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A family member missing at the beach


Guest Columnist

I was meeting a friend for lunch, and while I was waiting for her to arrive, Tracy Hawkins, an employee, and I began talking. I asked her if there was a moment in her life she would never forget, and she gave me the following information.

Tracy told me her husband had never been to the beach and when he was 31 years old he made his first trip to Myrtle Beach with her and her dad. After that, it became a yearly trip for them.

“My father always went with us to the beach,” Hawkins said. “When he was 62, he was diagnosed with early Alzheimer’s disease. A few months after he had been diagnosed, we went on our annual beach trip in the off-season. In past trips, when we arrived, he had taken off his shoes and gone for a walk on the beach. When he did that on this particular trip we didn’t think anything was unusual about it.”

Tracy told me that when he had not returned after a couple of hours they became worried. For two hours they searched for him, but couldn’t find him. The Police Department was called and they helped with the search.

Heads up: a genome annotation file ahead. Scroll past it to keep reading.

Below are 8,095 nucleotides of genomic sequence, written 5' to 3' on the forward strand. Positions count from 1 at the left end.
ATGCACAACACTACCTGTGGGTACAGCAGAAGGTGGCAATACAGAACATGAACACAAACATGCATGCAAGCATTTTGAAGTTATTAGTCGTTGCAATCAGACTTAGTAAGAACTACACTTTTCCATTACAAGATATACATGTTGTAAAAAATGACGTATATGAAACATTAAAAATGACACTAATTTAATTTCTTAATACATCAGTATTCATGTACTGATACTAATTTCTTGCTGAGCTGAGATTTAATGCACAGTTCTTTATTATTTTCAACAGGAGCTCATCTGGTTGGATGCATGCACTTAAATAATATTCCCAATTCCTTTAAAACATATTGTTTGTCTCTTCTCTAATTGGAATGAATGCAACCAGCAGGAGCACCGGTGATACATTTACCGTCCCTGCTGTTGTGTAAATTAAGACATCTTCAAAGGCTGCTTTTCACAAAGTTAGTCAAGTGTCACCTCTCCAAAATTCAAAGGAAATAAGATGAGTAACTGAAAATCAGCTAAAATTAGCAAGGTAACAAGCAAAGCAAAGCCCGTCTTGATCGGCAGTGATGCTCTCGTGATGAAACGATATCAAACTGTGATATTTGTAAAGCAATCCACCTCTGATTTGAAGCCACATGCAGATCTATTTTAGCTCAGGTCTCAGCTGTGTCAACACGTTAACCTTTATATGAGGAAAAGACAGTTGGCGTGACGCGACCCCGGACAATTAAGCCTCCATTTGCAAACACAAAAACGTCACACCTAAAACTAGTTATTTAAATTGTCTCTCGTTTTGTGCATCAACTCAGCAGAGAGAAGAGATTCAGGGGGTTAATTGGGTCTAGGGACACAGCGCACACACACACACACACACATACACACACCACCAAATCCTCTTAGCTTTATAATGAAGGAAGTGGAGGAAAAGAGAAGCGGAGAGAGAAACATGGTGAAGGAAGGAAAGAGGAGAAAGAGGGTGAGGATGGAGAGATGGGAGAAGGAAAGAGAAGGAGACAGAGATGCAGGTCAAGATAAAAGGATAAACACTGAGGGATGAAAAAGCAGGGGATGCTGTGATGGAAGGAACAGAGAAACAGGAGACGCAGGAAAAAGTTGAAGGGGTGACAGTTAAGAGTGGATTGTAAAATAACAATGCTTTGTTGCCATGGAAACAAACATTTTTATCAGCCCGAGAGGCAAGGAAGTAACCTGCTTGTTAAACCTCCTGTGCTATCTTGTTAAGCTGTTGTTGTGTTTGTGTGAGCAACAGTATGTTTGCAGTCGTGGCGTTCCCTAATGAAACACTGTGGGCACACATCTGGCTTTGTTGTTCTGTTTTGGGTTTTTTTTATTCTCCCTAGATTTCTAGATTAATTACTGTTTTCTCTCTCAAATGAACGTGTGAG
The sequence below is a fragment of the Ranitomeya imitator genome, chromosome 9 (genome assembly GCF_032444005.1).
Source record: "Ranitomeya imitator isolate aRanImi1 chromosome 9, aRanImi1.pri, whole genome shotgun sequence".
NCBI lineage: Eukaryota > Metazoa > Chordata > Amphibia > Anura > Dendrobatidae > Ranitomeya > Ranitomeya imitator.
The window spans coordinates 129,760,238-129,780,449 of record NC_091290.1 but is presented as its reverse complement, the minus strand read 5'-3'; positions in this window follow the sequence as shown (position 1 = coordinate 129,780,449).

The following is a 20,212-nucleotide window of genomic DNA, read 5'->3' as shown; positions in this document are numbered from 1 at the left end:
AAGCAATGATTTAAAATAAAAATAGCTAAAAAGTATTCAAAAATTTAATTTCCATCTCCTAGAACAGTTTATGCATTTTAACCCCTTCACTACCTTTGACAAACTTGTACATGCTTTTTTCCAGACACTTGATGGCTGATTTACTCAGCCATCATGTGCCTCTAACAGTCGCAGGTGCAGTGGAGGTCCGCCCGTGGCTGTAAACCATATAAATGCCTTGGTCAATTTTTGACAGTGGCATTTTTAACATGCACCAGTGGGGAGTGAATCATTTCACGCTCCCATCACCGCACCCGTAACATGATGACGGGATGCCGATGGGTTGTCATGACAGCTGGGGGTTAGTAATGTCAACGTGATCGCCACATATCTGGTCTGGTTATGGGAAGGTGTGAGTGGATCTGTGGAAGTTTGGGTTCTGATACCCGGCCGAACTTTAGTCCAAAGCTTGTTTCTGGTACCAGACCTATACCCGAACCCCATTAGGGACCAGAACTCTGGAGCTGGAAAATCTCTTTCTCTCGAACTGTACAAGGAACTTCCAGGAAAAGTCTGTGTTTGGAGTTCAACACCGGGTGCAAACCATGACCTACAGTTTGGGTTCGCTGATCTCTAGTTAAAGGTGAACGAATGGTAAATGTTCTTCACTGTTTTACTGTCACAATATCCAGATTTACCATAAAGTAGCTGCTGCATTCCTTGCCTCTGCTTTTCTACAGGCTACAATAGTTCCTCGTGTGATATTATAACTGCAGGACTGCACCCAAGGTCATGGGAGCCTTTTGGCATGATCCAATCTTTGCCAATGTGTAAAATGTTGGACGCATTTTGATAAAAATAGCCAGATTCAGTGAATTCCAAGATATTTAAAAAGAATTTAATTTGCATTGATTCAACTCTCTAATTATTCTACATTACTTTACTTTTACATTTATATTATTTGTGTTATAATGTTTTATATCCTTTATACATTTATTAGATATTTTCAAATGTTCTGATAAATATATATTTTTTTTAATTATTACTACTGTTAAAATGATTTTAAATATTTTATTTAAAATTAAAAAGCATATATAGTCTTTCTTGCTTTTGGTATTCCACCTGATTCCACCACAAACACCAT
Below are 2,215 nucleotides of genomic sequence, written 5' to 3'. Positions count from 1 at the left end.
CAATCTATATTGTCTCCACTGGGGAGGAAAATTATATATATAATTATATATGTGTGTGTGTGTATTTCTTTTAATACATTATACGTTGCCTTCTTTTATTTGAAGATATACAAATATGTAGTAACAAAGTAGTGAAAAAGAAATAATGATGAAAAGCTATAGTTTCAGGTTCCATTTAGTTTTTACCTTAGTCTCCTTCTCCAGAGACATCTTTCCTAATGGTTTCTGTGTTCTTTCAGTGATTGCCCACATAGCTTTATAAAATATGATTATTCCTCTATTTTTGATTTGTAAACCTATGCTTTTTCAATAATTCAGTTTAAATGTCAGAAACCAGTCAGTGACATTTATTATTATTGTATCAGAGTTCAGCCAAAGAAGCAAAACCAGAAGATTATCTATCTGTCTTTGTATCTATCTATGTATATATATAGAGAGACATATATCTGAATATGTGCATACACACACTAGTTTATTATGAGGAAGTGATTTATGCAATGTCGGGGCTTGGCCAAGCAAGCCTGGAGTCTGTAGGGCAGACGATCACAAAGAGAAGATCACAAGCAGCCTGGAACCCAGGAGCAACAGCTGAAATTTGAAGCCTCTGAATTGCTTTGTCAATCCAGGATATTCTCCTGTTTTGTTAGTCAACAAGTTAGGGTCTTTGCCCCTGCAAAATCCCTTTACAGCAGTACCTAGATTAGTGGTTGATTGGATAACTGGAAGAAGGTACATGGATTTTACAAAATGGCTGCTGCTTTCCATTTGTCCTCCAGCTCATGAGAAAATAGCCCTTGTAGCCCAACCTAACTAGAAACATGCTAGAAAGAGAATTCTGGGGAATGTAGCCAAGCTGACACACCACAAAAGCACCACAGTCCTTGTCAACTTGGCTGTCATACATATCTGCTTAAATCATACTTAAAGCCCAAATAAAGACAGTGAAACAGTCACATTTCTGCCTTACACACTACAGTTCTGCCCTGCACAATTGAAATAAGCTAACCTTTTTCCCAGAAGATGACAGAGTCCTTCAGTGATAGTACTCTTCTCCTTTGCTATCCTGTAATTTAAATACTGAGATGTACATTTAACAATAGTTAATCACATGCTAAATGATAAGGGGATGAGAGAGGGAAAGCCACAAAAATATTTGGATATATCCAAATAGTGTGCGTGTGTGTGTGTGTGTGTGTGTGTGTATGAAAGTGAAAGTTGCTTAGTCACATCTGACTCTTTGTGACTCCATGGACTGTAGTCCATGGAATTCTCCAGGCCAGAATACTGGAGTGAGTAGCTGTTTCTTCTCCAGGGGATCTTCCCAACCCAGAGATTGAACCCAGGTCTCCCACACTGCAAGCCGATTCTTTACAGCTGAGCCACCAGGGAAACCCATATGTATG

“We were staying in a motel, and when he was found he was about three miles away,” Hawkins said. “Even the owner of the hotel was out looking for him. He spotted my dad, and saw him get in a car with someone.”

The hotel owner followed them in traffic, and as the car approached the motel he realized it was my sister bringing him back to the hotel.

“In the past, Dad would go for his walk to the pier and back, but we assumed this time he walked from one pier to another and then crossed the road and got back on the main drag,” she said.

I asked if her father was aware of his disease and the memory loss that goes along with it.

“My father did realize something was wrong, but sometimes he would forget and not realize that what he was doing was unusual for him,” she said.

Paulette Ballard collects interesting, funny and unusual stories from people in and around Lincolnton. If you have a story you would like to submit for her column, e-mail it to pballardnc1029@yahoo.com. In the subject line type “For your column.” Include your name and phone number for her to contact you.



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